WASHINGTON (CIRCA) -- Charlottesville attacker Alex Fields was convicted of murder last week and sentenced to prison for life Tuesday. Now he'll face a litany of federal hate crime charges. But there is one crime Fields won't go to trial for: terrorism.
That's because the federal government has no terrorism charge on the books that can be brought against him.
"There's no standalone domestic terrorism criminal offense," Department of Justice domestic terror counsel Tom Brzozowski told attendees at a seminar on Tuesday. "It does not exist."
Don't be surprised if you were not aware of that fact. Even Charlottesville Mayor Michael Signer called for Fields to be prosecuted for terrorism after the attack.
"I hope, that if the facts are there, that we vigorously prosecute this as a case of domestic terrorism," said Signer, while appearing on CNN's State of the Union.
This isn't to say Fields is not a terrorist. According to the definition used by experts, his ideological motivation to engage in violence could meet the requirements. In fact, several national security experts, and even some government officials, referred to Fields as a terrorist shortly after the attack.
"What terrorism is, is the use of violence to incite terror and fear, and of course it was terrorism," Lt. Gen. H.R. McMaster, President Donald Trump's former national security adviser, told NBC's Chuck Todd on Meet the Press in August 2017.
Law or no law, domestic terrorism has been on an upward trend in recent years, according to Quartz. Analysis of the Global Terrorism Database by University of Maryland researchers shows attacks and fatalities have been on the rise. Most of them have been attributed to terrorists espousing right-wing ideologies, overtaking the left-wing groups and radical environmentalists that have typically engaged in domestic terror in pervious years.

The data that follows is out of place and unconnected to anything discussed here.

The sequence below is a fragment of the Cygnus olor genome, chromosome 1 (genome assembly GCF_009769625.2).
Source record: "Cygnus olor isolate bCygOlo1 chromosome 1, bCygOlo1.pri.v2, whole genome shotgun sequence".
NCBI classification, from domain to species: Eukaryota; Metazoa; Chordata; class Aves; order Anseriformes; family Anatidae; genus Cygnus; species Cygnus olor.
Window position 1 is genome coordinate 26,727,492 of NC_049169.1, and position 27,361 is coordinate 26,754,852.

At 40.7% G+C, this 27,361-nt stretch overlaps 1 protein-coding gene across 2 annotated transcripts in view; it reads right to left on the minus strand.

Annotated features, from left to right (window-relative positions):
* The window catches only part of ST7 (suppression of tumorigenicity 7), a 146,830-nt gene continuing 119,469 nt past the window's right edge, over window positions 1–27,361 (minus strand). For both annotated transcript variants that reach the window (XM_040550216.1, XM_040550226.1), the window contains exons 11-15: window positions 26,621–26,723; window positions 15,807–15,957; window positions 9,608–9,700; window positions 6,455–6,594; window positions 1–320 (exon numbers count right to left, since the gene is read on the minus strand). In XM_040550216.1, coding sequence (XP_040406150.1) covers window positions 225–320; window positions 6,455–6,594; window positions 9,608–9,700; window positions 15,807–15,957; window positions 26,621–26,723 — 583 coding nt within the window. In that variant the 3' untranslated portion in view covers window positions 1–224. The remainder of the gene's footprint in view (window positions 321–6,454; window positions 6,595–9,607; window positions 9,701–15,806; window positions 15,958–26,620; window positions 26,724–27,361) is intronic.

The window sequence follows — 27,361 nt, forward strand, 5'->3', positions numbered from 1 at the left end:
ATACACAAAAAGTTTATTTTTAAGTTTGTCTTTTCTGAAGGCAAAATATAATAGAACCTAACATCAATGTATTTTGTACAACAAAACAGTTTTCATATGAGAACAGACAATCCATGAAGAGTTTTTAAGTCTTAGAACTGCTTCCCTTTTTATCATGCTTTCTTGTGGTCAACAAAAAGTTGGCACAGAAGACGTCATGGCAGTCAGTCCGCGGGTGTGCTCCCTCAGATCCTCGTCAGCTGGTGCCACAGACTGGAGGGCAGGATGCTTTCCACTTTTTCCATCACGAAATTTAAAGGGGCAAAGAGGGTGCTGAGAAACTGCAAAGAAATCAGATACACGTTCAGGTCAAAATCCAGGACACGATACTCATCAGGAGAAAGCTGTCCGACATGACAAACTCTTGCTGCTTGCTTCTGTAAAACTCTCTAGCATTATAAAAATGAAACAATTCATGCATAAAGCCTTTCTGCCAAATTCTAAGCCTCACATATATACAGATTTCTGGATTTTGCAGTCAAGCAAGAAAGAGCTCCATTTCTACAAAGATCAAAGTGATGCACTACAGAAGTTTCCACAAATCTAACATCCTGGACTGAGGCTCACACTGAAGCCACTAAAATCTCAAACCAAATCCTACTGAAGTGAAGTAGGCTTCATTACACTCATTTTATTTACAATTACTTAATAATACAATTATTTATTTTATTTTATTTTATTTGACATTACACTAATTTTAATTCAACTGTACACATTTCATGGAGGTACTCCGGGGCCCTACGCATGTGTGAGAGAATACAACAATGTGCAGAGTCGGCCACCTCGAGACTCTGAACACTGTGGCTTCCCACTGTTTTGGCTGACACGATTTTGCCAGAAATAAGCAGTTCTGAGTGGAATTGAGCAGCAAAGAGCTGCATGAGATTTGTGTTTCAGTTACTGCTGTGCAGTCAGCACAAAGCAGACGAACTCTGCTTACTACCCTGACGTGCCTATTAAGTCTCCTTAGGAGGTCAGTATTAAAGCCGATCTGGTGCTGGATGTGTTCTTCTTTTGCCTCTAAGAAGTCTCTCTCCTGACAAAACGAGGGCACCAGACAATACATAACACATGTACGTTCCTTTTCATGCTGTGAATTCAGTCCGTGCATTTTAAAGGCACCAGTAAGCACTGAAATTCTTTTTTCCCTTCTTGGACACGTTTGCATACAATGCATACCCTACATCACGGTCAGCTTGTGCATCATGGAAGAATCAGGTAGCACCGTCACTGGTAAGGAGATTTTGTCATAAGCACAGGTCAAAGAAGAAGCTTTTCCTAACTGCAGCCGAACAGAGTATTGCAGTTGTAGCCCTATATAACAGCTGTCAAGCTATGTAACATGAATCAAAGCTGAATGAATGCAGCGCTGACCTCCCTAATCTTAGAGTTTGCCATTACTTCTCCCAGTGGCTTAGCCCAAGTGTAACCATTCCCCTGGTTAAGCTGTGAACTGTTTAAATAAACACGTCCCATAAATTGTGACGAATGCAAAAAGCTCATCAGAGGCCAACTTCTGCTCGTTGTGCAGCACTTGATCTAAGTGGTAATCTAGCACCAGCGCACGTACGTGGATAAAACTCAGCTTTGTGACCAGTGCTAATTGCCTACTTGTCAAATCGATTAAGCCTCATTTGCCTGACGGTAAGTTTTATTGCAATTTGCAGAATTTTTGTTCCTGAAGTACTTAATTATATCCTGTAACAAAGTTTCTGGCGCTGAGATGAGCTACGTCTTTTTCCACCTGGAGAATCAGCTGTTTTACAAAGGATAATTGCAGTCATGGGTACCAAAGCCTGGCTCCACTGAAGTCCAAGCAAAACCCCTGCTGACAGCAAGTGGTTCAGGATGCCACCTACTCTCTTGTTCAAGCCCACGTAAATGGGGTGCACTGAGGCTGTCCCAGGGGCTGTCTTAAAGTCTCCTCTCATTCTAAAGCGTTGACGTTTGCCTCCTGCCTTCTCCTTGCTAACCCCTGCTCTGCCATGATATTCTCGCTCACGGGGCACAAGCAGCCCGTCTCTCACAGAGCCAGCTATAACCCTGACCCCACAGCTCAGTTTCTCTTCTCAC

Federal authorities say they are aware of this new trend.
"The FBI assesses the domestic terrorism threat to be a significant one, a major one," FBI Director Chris Wray told Congress during a hearing on Nov. 30, 2017. "The FBI recently has had in the neighborhood of about 1,000 pending domestic terrorism investigations."
Important point here: The lack of a domestic terror charge does not preclude the federal government from conducting domestic terror investigations.
"In federal law, there is no actual crime of domestic terrorism," Ed Chung, vice president of criminal justice reform at the Center for American Progress, told Circa after the Charlottesville attacks. "Domestic terrorism is a designation that helps federal law enforcement investigate."
There has been recent opportunity to do so.
In October alone, Americans watched as improvised explosives were sent to various political figures and CNN and a shooter espousing neo-Nazi ideology killed 11 people at a synagogue in Pittsburgh. These kinds of attacks are not subject to the robust legal codes that target foreign terrorist organizations and, therefore, the do not carry a terrorism designation by the time the perpetrator goes to trial. The lack of a terrorism charge during proceedings means media rarely covers domestic terrorist trials as thoroughly as they would others, explained Brzozowski. It's simply not as newsy.
Instead, domestic terrorists are often charged by states for more traditional crimes, like murder. At the federal level, they are sometimes charged with federal hate crime laws. That designation sometimes blurs the fact that the individual being charged is still very much a terrorist.
"So don't be fooled into thinking they said this is a hate crime, this is all about hate," said Brzozowski. "That's true, in the main, but it does not exclude the possibility, the distinct possibility, that we are talking about domestic terrorism as well.
There have been calls for a distinct federal domestic terrorism charge which would signify the importance of these convictions, however, there is a litany of civil rights issues that could come along with such a law.
"When we are designating different groups as terrorists within the country, we have to operate within the confines of the constitution," said Chung. "And so there are those types of limitations that if you are trying to criminalize certain behaviors that are associated with first amendment speech, or the exercise of speech, Congress generally takes a very careful approach, and should take a very careful approach. Obviously, that context is different when you have foreign nationals who are conducting acts of terrorism."